ISSN (Print) - 0012-9976 | ISSN (Online) - 2349-8846

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Indian Industry

New Strategic Options

Indian industry has had to bear the brunt of the government's recent espousal of free market policies. However, 'co-opetition' as a conscious strategy decision could help to smoothen the rough edges of competition by putting forward a variety of options - firms working together on a mutuality of interests; the devising of strategic alliances or even embracing a combination of several moves like combination management and/or marketing that could prove especially beneficial for the small sector industry.

The July 1996 issue of the official organ of the British Institute of Management, London, Management Today, editorially underlined and sounded a warning that in the highly unpredictable business environment, economic patterns became increasingly fluky. The challenges of the free market and keen competition have made many an organisation run for cover rather than stand up to the challenge and face the odds. The market forces which several of the industry groups and organisations were espousing earlier had now become a bone of contention for them. With regard to Indian industries, in recent years many workers have been rendered surplus. The productional economies have, however, not yet recorded much perceivable real improvement, while the woes of several have multiplied. Taking all this into view there are three questions that come to mind. For whose benefit is all this hullabaloo of opening up directed? Who, in the long run, will constitute the market where goods are sold and profits are earned? If purchasing power is not spread, how can the economy be sustained? None of these questions has been answered properly. Nor are the answers easy without a total overhaul of the framework of policy and sensitive action. With the onset of liberalisation and deregulation, the sudden exposure has shaken the Indian industries to their fundamentals. A new consciousness and a fresh introspection have dawned in the industrial scene regarding the hazards likely to come up and the ways of dealing with them. ‘Survival of the fittest’ sounds easier uttered than achieved, particularly because of the gargantuan stakes all around and their varied import. It is in this context that governments and public agencies have been seeking to enforce the rules of competition with the help and effective intervention of the courts of law. To make sure that every player respects the rules of the game is, however, turning out to be a lot more difficult than imagined.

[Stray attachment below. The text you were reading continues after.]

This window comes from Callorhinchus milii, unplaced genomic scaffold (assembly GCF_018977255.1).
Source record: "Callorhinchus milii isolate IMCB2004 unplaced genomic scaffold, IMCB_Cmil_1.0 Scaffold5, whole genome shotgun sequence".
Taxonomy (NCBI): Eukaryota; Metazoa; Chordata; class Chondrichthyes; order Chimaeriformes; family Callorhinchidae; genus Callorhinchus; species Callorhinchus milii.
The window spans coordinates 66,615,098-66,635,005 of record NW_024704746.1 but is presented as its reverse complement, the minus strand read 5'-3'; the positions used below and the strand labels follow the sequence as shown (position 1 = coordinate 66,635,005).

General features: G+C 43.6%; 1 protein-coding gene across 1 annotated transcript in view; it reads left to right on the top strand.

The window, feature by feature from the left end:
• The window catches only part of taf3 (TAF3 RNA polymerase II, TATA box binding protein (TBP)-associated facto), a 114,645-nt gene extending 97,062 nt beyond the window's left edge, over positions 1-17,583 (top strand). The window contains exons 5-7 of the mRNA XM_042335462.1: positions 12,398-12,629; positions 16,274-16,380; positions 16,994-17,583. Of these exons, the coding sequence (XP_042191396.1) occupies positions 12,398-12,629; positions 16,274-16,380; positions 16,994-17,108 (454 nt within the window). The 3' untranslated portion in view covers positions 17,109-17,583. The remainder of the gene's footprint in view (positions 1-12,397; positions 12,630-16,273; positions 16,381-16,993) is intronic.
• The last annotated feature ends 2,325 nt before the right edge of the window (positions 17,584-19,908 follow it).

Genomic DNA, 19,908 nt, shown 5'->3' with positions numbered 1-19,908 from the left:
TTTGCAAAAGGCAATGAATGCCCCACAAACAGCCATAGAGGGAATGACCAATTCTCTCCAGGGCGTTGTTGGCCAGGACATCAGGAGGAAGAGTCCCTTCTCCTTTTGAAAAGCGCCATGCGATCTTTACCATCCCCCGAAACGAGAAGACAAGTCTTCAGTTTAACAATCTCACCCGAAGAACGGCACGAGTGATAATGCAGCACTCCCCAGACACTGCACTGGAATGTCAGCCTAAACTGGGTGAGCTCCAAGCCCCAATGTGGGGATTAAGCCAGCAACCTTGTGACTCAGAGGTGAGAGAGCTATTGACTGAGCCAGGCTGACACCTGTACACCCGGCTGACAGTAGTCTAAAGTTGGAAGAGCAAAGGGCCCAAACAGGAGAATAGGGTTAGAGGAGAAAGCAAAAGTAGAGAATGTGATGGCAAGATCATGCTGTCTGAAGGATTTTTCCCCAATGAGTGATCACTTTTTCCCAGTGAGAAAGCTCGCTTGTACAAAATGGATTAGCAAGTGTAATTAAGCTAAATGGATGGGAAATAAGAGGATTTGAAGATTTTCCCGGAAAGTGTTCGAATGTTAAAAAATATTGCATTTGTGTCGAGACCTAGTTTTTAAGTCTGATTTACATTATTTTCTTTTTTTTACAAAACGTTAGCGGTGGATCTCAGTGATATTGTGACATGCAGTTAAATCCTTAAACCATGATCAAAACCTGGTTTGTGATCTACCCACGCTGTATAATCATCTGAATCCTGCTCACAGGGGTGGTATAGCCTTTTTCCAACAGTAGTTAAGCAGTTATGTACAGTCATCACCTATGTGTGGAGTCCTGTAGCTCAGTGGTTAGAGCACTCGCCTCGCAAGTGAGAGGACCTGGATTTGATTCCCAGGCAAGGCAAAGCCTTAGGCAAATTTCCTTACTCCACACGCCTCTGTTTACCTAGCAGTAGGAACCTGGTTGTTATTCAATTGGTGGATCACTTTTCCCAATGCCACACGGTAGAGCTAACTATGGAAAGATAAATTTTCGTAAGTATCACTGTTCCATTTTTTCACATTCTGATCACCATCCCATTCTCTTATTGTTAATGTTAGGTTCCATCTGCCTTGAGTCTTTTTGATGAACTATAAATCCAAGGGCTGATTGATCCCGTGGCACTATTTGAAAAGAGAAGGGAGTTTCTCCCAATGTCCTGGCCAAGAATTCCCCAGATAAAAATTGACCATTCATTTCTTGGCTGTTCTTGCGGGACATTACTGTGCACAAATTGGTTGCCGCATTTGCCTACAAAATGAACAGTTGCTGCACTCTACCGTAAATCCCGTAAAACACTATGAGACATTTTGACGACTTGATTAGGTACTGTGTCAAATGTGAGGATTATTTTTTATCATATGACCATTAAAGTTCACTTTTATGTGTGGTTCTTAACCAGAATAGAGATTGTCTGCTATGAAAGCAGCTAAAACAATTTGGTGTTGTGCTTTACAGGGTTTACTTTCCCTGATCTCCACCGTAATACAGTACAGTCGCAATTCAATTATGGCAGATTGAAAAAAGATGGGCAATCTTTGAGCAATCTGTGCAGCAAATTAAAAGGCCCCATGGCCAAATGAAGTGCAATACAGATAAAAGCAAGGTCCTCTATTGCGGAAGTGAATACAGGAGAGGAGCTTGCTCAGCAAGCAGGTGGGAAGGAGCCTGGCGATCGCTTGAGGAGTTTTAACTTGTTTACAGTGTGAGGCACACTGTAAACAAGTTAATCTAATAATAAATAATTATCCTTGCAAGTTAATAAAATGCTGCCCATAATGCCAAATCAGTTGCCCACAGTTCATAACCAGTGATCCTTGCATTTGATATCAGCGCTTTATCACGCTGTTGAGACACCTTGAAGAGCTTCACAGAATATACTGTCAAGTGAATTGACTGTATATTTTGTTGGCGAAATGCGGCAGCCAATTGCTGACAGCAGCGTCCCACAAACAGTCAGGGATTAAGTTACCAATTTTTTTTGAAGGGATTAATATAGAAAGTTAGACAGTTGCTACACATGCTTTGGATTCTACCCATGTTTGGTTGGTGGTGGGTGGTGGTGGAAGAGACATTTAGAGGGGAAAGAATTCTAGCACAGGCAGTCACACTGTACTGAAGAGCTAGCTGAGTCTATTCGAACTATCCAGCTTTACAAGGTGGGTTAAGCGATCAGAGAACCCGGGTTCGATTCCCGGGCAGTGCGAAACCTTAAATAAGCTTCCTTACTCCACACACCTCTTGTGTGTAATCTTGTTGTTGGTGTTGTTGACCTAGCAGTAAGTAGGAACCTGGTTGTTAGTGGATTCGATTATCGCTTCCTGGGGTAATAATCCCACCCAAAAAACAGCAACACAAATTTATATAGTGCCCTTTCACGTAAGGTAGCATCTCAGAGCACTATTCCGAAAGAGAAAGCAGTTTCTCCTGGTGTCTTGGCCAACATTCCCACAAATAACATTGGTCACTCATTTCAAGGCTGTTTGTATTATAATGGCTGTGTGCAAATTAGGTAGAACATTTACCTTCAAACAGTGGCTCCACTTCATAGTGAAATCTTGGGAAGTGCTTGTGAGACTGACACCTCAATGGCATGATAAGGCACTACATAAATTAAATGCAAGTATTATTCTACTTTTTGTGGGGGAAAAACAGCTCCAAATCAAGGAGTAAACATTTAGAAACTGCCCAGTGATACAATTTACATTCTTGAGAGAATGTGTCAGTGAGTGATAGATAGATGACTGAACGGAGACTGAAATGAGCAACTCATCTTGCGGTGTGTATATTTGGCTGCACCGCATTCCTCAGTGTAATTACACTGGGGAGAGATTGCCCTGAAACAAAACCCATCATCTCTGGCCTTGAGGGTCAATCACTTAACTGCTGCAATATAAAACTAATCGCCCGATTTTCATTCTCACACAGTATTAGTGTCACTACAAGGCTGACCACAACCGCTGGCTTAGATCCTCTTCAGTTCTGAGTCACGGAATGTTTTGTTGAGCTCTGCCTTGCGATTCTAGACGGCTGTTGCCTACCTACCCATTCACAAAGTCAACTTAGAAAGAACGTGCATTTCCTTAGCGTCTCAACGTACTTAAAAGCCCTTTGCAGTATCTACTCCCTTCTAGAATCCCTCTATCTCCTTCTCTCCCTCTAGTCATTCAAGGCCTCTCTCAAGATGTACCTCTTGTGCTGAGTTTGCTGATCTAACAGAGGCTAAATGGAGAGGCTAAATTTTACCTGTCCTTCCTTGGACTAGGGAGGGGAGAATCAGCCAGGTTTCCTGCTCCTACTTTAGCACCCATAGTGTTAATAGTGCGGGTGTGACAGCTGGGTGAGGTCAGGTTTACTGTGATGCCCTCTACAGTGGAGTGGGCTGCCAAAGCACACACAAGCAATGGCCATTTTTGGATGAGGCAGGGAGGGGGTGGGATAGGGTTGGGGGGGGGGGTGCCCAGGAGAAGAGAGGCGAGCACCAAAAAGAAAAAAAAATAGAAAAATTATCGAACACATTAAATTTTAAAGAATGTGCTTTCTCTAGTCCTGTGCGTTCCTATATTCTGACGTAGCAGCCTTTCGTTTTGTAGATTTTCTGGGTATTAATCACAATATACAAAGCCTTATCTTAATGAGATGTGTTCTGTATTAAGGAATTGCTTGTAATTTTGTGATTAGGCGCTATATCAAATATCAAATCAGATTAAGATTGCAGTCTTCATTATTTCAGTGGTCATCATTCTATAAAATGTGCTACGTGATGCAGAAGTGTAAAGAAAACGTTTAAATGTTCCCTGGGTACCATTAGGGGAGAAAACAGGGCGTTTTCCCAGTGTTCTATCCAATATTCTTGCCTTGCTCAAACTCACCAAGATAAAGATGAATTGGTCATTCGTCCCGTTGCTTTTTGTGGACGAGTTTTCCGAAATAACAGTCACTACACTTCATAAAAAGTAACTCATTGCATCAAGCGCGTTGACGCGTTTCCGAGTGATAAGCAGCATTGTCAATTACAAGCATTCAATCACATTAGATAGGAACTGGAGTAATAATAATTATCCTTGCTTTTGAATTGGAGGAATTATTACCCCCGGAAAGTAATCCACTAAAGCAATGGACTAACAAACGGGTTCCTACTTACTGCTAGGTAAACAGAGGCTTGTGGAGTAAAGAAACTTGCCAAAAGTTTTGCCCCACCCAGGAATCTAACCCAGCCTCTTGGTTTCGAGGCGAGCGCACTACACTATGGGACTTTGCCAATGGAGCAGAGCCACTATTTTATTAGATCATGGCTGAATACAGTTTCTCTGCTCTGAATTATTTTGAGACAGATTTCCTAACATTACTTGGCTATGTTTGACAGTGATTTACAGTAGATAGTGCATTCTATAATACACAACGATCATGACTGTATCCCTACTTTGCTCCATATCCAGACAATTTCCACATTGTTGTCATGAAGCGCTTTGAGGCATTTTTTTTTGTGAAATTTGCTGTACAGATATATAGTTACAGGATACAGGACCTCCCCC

The spread of the arms of the law is sought to be extended by way of enacting new laws in line with the new aura of openness and gradual slackening of the executive vigil, as also unbridled competition. The ways of the ‘fish-world’ are being witnessed in an increasing number of instances. In such a situation more often than not, somebody’s gain invariably turns into somebody else’s loss, in a sort of zero-sum game. When this process continues uninterrupted, competition not only loses its sharp edge, but also results in much unaccounted loss of ventures and other resources. While it is possible to cushion the untoward effects through an effective network of social security measures and renewal funds in the advanced countries, it becomes costly in the labour-surplus economies of the developing countries. As a matter of fact, there is little use in averring that competition would chastise the weak by bidding it goodbye and the reign of the fittest would be ushered in as a direct consequence. The history of anti-monopoly legislation in the US and the UK and the numerous cases decided by law courts in those countries could not guarantee perfect competition in the market and on different counts, both laws and the law courts have been only chasing the miscreants without being able to prevent monopolistic practices altogether. The recent Microsoft case illustrates the point.

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